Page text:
The results of the RNAseq algorithm were verified by real-time quantitative PCR (qPCR, TaqMan). The top differentially expressed genes between Sirt2-proficient and Sirt2-deficient cells were chosen for verification. All TaqMan assays were purchased from ThermoFisher (Abcc9, Rn00464842_m1; Bmp7, Rn01528889_m1; Mycn, Rn01473353_m1; Igfbp5, Mm00516037_m1; Tceal3, Mm02747701_Sh; Kcnj8, Rn01492857_m1; Agtr2, Rn00560677_s1; and Gapdh, Rn01775763_g1). The TaqMan procedure was performed using an ABI StepOne system with 96-well plates as follows: 50 °C for 2 min to pre-heat the mixture, 95 °C for 20 s to activate the Taq polymerase, 40 cycles of 95 °C for 1 s, and 60 °C for 20 s. The qPCR data were analyzed with R 3.4.3. An unpaired t-test was performed to compare delta cycle threshold (dCt) values obtained in different groups. The data are expressed as relative fold-change based on the 2- ΔΔCt method [34].

Availability of data and materials

Raw sequence data were deposited at the European Nucleotide Archive (ENA) (

Availability of data and materials

The datasets supporting the conclusions of this article are included within the article (and its additional files).



ATP-binding cassette subfamily C member 9


Angiotensin II receptor type 2


Bone morphogenetic protein 7


Calcium/calmodulin dependent protein kinase II alpha


Calcium/calmodulin dependent protein kinase II delta


Calcium/calmodulin dependent protein kinase II gamma




Fold change


False discovery rate


Potassium voltage-gated channel subfamily J member 8




Principal component analysis


Quality control




Sirtuin 2


Transcripts per million


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This study was supported by NIH grants R01 CA188500, and R01 CA163838 to F.X. The funding bodies played no role in the design of the study and collection, analysis, and interpretation of data and in writing the manuscript.

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Research idea conception: XZ and FX RNA Extraction: XZ and WD CRISPR-Cas9 gene editing and Cell culture: XZ, WD and MZ Analytical approach design: X Z and FX Data analysis: XZ Manuscript writing: XZ, ZA and FX Manuscript discussion and revision: XZ, ZA and FX. All authors read and approved the final manuscript.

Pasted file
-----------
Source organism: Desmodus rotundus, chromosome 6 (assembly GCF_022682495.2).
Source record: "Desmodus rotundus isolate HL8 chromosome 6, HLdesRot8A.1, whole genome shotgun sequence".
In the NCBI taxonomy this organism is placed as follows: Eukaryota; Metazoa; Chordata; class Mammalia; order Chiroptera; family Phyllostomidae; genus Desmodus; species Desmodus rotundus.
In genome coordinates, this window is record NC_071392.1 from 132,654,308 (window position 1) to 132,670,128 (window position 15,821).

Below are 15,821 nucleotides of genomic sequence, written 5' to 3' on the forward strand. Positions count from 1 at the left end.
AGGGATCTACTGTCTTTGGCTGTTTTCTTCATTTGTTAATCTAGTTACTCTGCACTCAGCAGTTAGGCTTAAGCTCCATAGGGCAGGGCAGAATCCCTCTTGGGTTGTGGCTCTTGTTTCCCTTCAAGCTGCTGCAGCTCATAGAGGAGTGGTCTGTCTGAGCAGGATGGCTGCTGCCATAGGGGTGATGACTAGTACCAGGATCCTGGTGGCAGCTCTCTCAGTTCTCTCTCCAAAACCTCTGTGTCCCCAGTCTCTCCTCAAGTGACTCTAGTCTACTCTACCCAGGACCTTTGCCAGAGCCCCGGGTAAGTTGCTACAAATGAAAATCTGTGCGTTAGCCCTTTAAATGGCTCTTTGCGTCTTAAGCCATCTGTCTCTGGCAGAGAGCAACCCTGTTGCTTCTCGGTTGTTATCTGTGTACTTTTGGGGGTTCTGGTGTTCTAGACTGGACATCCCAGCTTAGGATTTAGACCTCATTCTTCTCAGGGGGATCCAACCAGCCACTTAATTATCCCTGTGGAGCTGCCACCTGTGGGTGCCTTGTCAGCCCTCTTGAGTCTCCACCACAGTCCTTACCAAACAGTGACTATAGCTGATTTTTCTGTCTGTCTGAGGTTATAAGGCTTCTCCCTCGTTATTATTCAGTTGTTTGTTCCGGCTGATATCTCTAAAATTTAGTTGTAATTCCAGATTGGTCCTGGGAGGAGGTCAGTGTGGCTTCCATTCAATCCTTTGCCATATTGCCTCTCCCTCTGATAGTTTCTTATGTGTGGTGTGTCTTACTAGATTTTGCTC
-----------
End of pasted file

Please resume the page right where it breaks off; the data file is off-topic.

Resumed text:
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Correspondence to Fen Xia.

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Supplementary information

Additional file 1: Supplemental Figure 1.

Timeline of cell differentiation. Samples were divided into 6 groups (Sirt2/Res, Sirt2/Ctrl, Sirt2/KO, Sirt2/Res + Cis, Sirt2/Ctrl+Cis, or Sirt2/KO + Cis). Cells were differentiated with Forskolin for 12 h and treated with cisplatin for another 24 h. After that, RNA was harvested. Supplemental Figure 2. Project pipeline. First, adapters and barcodes were removed to obtain clean data. Second, Salmon and STAR+RSEM, two methods for quantification, were used. Third, after quantification, gene Venn diagram, PCA analysis, correlation stat, cluster analysis, and differential expressed analysis (by using DEseq2 and EdgeR together) were performed. Finally, pathway analysis was performed. Supplemental Table 1. MAPK pathway-related genes significantly differentially expressed between Sirt2-expressing cells and Sirt2-deficient cells. Supplemental Table 2. Calcium pathway-related genes significantly differentially expressed between Sirt2-expressing cells and Sirt2-deficient cells.

Additional File 2

Potential targets of deferential expressed genes with fold change > 10 and FDR < 0.1 in comparisons of Sirt2-expressing cells vs Sirt2-deficient cells; Sirt2-expression (cisplatin treated vs untreated) cells and Sirt2-deficient (cisplatin treated vs untreated) cells.

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Zhao, X., Du, W., Zhang, M. et al. Sirt2-associated transcriptome modifications in cisplatin-induced neuronal injury. BMC Genomics 21, 192 (2020).